4. This is a family column, so we'll leave out the obvious, but how come NO ONE EVER TAKES A BATH? I don't care if he's the last man on earth. Sooner or later, Guy Hero is going to stink and even Love Interest will start gagging. Guy can build a nuclear reactor out of tweezers, a Band-Aid and his own chest hair. Are you telling me he can't figure out how to pick up some soap and climb in the river?
5. It can be gruesomely hot and dry, or gruesomely hot and pouring rain, but it can't be cold or snowy after the earthquake/asteroid/virus/volcano/nuclear war. Apparently, the entire world is, and has always been, a desert. I guess the torn jeans and leather vest over bare chest are too important for cold weather. Anyway, Guy Hero is too busy trying to rig a computer out of the wiring from an Edsel to walk into the ruins of an outdoor store to pick up a parka. (Or, for that matter, to walk over to the computer store and pick up a laptop, then salvage a few dozen car batteries from the parking lot by way of power.)
6. Oh, yeah...how come he can never find a windmill generator, hydro plant or solar rack to power his gizmos? They wouldn't stop just because people did. Shoot, if he could find an abandoned off-grid house he'd be in great shape. Nah, it's more fun to sleep out in the open beside a deserted highway within sight of eight bazillion hotels with actual beds.
7. Eating rattlesnakes makes a guy look really tough. It would also be (a) boring if you did that very often and (b) hard on the rattlesnake population. The canned stuff in supermarkets would hold out for a long time, even if I might start eating rattlesnakes after a week or so were the alternative endless cans of Spaghetti-Twirlies.
8. The bad guys are supposed to be geniuses, but they never think of clothing, showers or housing, either. They're too busy cruising around in their Mega-Giant Machine O' Death, which never runs out of fuel.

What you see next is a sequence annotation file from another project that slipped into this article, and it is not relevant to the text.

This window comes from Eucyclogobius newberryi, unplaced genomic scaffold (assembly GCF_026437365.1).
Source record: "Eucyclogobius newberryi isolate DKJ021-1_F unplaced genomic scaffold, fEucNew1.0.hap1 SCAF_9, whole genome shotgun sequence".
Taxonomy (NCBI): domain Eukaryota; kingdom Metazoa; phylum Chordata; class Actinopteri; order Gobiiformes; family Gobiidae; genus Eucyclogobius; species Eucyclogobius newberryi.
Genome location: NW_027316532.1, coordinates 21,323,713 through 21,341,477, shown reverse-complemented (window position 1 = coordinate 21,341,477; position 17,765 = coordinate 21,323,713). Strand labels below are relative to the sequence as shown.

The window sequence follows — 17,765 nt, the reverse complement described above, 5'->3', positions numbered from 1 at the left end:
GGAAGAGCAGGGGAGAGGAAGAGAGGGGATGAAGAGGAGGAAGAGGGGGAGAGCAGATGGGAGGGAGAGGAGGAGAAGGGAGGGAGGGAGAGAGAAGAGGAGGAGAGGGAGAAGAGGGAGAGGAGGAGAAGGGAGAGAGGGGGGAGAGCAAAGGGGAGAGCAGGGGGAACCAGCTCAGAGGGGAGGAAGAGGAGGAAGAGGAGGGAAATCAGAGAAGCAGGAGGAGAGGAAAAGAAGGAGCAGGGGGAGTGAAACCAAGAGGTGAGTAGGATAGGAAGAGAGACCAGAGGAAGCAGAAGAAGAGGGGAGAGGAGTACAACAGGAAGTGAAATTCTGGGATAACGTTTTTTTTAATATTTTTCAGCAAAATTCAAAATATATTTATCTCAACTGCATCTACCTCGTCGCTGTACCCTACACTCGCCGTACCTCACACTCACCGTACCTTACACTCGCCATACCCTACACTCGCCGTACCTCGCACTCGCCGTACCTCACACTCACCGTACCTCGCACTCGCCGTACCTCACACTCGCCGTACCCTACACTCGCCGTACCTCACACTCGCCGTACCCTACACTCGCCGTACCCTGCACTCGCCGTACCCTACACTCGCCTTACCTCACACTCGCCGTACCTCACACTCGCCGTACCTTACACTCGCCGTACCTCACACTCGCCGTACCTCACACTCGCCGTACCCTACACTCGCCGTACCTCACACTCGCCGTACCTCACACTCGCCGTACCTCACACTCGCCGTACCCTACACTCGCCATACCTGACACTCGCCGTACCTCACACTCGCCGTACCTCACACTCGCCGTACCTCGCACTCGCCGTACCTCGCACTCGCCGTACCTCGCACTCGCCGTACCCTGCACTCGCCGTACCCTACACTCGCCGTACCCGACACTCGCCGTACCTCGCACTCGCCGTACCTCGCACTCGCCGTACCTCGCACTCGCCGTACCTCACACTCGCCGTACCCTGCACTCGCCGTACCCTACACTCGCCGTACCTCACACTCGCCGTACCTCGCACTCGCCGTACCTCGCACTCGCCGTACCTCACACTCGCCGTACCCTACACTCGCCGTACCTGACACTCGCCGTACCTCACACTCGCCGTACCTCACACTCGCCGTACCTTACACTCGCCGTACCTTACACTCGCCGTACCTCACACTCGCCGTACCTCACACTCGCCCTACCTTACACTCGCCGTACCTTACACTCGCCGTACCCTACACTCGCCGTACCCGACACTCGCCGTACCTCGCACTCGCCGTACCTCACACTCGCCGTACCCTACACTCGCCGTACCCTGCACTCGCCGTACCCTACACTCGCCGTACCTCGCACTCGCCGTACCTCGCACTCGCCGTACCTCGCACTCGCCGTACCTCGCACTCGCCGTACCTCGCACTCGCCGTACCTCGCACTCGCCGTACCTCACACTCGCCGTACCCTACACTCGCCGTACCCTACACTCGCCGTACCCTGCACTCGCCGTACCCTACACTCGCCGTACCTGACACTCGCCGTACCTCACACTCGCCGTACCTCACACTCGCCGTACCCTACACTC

9. Oh, yeah, the motorcycle. Guy Hero HAS to have a really great bike. After a couple of cross-country runs, wouldn't you be tempted to drive a car? I mean, Harleys are great, but not so much in pouring rain or for those thousand-mile runs across the inevitable desert. Come on, the parking lots would be full of sweet Mustangs and '57 Chevies. Air conditioning, cruise control, a stereo...Guy Hero could always rig a gas pump to work somehow. For that matter, why doesn't he use a Hummer? Or, when the bad guys show up in their techno-truck, a tank? It would save a lot of those tedious conversations:
"You see, Guy, we have a giant laser, with which we propose to--"
10. After the bad guys have been conquered and the desert is safe for what's left of humanity, Guy Hero and Love Interest always look off into the distance vaguely and ride off together toward, umm, more desert somewhere else. At no point do they find a nice abandoned mansion, rig the power and water, haul out the stock of sports videos and lie around in the den vegging out. How, in all his brilliance, can Guy Hero not figure out how to make beer?